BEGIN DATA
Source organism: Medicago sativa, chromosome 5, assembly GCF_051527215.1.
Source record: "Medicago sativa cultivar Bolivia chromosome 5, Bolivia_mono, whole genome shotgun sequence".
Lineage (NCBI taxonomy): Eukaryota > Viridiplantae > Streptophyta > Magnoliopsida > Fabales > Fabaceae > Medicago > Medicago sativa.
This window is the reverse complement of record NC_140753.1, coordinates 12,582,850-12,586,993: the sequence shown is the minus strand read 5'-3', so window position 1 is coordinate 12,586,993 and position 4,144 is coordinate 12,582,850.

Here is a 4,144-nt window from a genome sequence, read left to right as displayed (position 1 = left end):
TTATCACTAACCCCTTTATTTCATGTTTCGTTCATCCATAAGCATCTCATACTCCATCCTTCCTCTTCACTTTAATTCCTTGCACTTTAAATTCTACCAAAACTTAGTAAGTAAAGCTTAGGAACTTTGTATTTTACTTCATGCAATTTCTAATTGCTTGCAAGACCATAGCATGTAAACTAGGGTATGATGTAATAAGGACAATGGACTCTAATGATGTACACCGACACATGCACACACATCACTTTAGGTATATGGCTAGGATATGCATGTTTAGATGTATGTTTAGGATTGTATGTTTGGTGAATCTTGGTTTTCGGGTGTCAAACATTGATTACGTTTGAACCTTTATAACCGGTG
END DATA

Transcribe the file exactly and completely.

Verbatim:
Source organism: Medicago sativa, chromosome 5, assembly GCF_051527215.1.
Source record: "Medicago sativa cultivar Bolivia chromosome 5, Bolivia_mono, whole genome shotgun sequence".
Lineage (NCBI taxonomy): Eukaryota > Viridiplantae > Streptophyta > Magnoliopsida > Fabales > Fabaceae > Medicago > Medicago sativa.
This window is the reverse complement of record NC_140753.1, coordinates 12,582,850-12,586,993: the sequence shown is the minus strand read 5'-3', so window position 1 is coordinate 12,586,993 and position 4,144 is coordinate 12,582,850.

Here is a 4,144-nt window from a genome sequence, read left to right as displayed (position 1 = left end):
TTATCACTAACCCCTTTATTTCATGTTTCGTTCATCCATAAGCATCTCATACTCCATCCTTCCTCTTCACTTTAATTCCTTGCACTTTAAATTCTACCAAAACTTAGTAAGTAAAGCTTAGGAACTTTGTATTTTACTTCATGCAATTTCTAATTGCTTGCAAGACCATAGCATGTAAACTAGGGTATGATGTAATAAGGACAATGGACTCTAATGATGTACACCGACACATGCACACACATCACTTTAGGTATATGGCTAGGATATGCATGTTTAGATGTATGTTTAGGATTGTATGTTTGGTGAATCTTGGTTTTCGGGTGTCAAACATTGATTACGTTTGAACCTTTATAACCGGTG